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Keywords:

  • BEAST;
  • Eurasia;
  • gene flow;
  • MDIV;
  • North Africa;
  • phylogeography;
  • population genetics ;
  • southern Caucasia;
  • species limits;
  • ND2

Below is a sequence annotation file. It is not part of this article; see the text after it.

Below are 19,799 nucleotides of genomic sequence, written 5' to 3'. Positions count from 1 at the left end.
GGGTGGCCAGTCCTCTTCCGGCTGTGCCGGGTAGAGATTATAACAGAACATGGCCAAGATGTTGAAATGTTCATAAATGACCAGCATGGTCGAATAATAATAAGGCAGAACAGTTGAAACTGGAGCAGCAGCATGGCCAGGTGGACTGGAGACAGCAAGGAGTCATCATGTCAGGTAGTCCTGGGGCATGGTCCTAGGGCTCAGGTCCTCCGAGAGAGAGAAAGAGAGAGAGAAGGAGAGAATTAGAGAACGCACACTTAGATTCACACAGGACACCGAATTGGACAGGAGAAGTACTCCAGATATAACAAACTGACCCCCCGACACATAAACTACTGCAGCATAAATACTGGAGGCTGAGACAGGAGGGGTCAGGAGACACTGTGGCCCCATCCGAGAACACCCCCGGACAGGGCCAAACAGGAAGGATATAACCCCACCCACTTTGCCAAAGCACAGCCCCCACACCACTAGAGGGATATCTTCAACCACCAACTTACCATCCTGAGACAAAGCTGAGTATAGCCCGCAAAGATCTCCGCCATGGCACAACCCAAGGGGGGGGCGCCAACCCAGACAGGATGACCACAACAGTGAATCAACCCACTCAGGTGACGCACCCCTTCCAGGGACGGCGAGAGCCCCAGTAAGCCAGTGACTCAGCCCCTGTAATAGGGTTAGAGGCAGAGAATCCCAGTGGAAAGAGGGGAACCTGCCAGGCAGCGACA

One of the fundamental goals of phylogeographical studies should be to achieve a comprehensive geographical sampling of any investigated group. In this study, we conducted the most comprehensive geographical investigation to date for the great spotted woodpecker complex (Dendrocopos major), including populations from North Africa and Eurasia [including specimens from China, Japan and southern Caucasia (Anatolia, Azerbaijan and Iran)], in order to evaluate its genetic structure and population history. At the same time, we tested species limits within the D. major complex, which currently includes 14 recognized subspecies based on morphology and coloration. We based our study on haplotypes for the mitochondrial gene NADH dehydrogenase subunit 2 (ND2). Most haplotypes were obtained from museum toe pads, although we also used some previously published data. We also tested gene flow through MDIV, and estimated divergence dates among lineages using BEAST. The analysis of 352 base pairs of the ND2 gene from 155 individuals sampled from 33 populations showed significant phylogeographical structure across the breeding range. Our results found four distinct and reciprocally monophyletic clades: China, Japan, Iran–Azerbaijan and Eurasia–North Africa, with no phylogeographical structure within them. Coalescent-based gene flow analysis showed restricted gene flow between China and Japan and between Japan and Eurasia. On the basis of the gene flow and phylogenetic analysis results, we propose the recognition of at least four different species within the complex. We also propose that, within the Eurasia–North Africa clade, a rapid population expansion through ‘leading edge expansion’ from refugia in Iberia, Kursk and North Africa, as well as irruptive and loop migration, can explain the lack of phylogeographical structure. © 2012 The Linnean Society of London, Biological Journal of the Linnean Society, 2012, ••, ••–••.